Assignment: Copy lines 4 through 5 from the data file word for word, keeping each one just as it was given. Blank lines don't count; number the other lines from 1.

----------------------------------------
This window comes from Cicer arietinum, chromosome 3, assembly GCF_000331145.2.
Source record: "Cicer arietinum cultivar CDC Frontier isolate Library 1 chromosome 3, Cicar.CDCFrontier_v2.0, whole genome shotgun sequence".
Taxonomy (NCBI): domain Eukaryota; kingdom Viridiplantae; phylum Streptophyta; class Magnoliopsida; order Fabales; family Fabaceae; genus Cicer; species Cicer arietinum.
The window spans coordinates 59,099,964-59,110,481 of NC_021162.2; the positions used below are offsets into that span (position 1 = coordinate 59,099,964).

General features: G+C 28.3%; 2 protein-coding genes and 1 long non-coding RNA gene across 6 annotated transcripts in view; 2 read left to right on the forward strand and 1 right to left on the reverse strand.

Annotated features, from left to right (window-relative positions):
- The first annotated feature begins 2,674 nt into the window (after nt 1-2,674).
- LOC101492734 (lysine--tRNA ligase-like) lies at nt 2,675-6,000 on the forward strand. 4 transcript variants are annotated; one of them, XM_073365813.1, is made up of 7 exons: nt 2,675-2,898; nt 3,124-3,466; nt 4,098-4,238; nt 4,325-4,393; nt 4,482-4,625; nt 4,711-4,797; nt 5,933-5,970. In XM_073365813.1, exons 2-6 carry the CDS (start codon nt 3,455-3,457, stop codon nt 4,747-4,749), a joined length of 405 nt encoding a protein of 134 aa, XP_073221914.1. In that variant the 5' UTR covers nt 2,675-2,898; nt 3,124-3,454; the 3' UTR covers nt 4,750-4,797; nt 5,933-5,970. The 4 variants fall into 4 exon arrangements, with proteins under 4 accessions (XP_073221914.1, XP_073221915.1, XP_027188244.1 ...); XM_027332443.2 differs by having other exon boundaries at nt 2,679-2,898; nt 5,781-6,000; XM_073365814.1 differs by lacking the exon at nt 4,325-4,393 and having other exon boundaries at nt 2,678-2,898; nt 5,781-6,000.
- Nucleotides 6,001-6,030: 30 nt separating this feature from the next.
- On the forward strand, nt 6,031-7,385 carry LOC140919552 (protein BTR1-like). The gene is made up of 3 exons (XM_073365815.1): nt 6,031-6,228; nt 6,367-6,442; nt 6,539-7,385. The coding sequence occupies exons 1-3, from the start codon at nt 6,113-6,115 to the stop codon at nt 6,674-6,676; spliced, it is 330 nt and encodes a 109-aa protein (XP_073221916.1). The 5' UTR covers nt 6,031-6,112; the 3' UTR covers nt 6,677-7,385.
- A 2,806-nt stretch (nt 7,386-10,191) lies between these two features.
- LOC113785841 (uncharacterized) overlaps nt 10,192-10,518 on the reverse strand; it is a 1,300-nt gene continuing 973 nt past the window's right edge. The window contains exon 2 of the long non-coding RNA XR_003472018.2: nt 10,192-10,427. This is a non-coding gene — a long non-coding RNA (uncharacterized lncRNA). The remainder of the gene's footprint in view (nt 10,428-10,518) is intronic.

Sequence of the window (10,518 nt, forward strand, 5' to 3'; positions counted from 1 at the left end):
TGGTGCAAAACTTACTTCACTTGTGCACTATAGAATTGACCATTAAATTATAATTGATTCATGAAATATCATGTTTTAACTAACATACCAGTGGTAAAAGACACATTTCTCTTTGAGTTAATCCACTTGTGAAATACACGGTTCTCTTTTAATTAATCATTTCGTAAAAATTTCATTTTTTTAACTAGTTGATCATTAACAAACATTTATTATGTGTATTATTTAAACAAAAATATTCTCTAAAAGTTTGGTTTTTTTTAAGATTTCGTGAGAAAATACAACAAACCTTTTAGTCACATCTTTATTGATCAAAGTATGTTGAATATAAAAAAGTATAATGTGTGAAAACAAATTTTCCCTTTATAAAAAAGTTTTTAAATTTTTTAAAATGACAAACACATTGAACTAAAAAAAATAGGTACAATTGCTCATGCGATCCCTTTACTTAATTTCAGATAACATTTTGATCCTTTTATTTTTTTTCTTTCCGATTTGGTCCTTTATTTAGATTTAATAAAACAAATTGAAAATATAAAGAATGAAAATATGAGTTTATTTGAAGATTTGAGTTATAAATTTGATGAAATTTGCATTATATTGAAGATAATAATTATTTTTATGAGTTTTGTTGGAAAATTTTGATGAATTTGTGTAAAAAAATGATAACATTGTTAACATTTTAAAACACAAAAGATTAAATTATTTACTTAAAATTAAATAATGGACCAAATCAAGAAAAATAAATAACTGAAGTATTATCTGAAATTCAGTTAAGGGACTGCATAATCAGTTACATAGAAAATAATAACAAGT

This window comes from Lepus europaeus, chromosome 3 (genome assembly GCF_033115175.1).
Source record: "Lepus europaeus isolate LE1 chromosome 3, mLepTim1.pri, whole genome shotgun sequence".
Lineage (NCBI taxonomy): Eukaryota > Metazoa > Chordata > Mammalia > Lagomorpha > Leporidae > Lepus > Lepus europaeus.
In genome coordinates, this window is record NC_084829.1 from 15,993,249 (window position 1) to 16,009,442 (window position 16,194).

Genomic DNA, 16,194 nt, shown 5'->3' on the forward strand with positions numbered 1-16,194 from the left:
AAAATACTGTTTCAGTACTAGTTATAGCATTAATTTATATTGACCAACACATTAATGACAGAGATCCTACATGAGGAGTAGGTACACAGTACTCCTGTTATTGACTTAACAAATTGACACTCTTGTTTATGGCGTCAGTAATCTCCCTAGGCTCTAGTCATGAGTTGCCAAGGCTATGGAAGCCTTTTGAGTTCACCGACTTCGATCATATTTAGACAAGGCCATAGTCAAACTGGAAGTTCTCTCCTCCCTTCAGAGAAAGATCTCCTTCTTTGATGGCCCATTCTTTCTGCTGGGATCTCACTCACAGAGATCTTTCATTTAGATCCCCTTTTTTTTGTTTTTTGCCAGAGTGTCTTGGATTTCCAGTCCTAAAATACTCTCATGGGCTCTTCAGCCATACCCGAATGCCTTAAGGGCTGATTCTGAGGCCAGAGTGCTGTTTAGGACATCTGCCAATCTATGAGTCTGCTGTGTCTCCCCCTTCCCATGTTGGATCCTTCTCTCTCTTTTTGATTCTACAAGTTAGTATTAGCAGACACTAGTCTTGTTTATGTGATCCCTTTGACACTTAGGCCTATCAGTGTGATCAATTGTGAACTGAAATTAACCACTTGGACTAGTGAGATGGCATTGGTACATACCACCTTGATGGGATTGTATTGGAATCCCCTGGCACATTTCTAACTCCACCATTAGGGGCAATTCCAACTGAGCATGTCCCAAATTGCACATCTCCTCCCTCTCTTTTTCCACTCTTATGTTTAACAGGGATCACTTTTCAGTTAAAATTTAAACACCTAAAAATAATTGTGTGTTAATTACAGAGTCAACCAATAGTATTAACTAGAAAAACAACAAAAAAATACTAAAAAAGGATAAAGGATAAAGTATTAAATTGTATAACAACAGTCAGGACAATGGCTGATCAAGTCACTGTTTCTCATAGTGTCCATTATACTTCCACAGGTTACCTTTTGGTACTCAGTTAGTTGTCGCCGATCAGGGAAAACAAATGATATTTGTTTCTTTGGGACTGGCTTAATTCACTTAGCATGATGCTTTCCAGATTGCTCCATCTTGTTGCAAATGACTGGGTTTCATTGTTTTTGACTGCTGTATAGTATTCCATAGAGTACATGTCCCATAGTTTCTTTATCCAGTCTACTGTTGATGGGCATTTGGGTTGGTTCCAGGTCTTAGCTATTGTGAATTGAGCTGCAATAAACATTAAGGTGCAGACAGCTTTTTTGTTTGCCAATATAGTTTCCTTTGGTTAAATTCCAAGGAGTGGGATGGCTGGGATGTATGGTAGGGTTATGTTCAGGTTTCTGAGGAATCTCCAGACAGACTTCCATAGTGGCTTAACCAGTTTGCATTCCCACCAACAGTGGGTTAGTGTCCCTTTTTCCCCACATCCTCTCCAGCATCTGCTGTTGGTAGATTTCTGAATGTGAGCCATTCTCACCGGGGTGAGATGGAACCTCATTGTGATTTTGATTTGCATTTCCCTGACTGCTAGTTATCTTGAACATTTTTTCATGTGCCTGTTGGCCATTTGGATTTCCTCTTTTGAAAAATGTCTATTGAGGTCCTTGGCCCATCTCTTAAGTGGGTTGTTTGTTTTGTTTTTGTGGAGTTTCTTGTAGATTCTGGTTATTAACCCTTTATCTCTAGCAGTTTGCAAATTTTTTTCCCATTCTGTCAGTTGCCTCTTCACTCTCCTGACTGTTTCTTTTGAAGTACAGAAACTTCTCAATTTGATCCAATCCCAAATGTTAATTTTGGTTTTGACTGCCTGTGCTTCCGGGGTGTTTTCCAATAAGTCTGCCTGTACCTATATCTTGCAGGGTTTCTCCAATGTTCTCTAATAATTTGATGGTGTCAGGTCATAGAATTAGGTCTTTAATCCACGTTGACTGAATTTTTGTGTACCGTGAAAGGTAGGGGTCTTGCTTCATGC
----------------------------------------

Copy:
The window spans coordinates 59,099,964-59,110,481 of NC_021162.2; the positions used below are offsets into that span (position 1 = coordinate 59,099,964).

General features: G+C 28.3%; 2 protein-coding genes and 1 long non-coding RNA gene across 6 annotated transcripts in view; 2 read left to right on the forward strand and 1 right to left on the reverse strand.